Banner Ad

Home / News / The Big Picture Video / About Us / Advertise / Contact Us

The Sudden Wealth Paradox

Most of us are comfortable with becoming wealthy gradually. Over the years, we build up equity in our homes, our earnings increase, and we can afford nicer things, like a better car or a more exotic vacation. But, when a sudden windfall happens – from the sale of a business, the sale of a house or farm, an inheritance, or even lottery winnings – the results can be unexpected.
A sudden change in your wealth status can be exciting and liberating, but at the same time, you may feel confused, overwhelmed, isolated, guilty, or sad. After all, your identity is wrapped up in your home, your job or business, your friends, where you shop, what you drive, or where you vacation.
Suddenly, all the parameters that you built your life around, and all the ways you define yourself, are up in the air. You’ve had the rug pulled out from under you and replaced with a magic carpet. What now?
It’s a nice problem to have, you would think. But the truth is, sudden wealth can play havoc with your emotions, your relationships, and your life – if you let it. So, how can you responsibly manage sudden wealth and face the challenges that come with it? Here’s how:

  • Change the way you think about money

Most people tend to live at or above their means, so money is a commodity to be consumed. But when you have substantially more than what you need, it is wise to rethink your relationship with money.
Think of money as a resource. Treat it like a forest. Would you cut all the trees down and sell them all? Or would you use some for firewood, sell some, and replant, thinking of the future? To ensure that your resource will last, it’s important to steward it by planning and managing it responsibly.
Imagine how the windfall could make not only your life better, but improve the lives of your children and your children’s children. As Warren Buffet once said, “Someone is sitting in the shade today because someone planted a tree a long time ago.”

  • Do not make any big decisions or life changes right away

The fact is, we make poor decisions when we’re emotional. And whether your sudden wealth is the result of the sale of a business or the death of a loved one, you’re going to be emotional. You may experience euphoria, relief, guilt, anger, or regret. You may even find yourself feeling a loss of identity or sense of purpose. The thing to remember through this is to ‘keep calm and carry on.’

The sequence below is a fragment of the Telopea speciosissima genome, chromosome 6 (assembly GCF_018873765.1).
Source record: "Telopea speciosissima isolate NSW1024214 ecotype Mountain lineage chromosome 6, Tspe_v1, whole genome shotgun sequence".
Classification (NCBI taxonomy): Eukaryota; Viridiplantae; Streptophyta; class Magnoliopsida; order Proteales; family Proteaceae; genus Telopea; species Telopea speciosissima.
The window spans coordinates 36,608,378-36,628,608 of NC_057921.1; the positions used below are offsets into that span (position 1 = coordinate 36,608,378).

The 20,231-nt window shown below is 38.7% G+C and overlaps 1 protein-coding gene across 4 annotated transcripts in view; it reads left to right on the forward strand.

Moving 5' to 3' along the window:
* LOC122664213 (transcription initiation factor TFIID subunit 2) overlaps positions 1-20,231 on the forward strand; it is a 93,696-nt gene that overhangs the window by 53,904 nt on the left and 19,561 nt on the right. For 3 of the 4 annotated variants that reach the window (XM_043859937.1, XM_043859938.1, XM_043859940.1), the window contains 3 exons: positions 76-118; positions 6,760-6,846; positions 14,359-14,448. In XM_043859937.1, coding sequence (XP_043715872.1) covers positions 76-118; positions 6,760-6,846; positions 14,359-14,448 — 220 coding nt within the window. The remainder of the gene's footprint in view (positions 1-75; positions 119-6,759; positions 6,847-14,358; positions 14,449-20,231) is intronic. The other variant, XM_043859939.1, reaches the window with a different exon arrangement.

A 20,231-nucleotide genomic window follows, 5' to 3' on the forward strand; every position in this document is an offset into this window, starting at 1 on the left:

Invest your money prudently. Park it in a safe short-term investment, and give those feelings time to process. There’s no rush. More importantly, seek the counsel of a good financial advisor who will sit down with you to understand your concerns – whether it involves your family, business, or personal aspirations.

  • Keep a low profile with your new-found wealth

If possible, try not to tell many people about your windfall, since it will likely attract the wrong kind of attention.
In the book ‘The Millionaire Next Door,’ we learn that many millionaires lead quiet lives and drive the same car for ten years. By keeping a low profile, they avoid attracting unwanted attention from wealth – fraudsters pushing bad investment ideas, lawsuits, unwanted advice, predatory ‘friends,’ and relatives. Avoid making sudden changes to your lifestyle to protect your privacy.

  • Learn about money

Learn all you can about wealth. Even if you plan on delegating a lot of the responsibility, you need to become knowledgeable so that you can make informed decisions. Educate your family and children on the value of wealth and work together on decisions that affect everyone. Afterall, as Benjamin Franklin once put it, “An investment in knowledge pays the best interest.”

  • Put together a team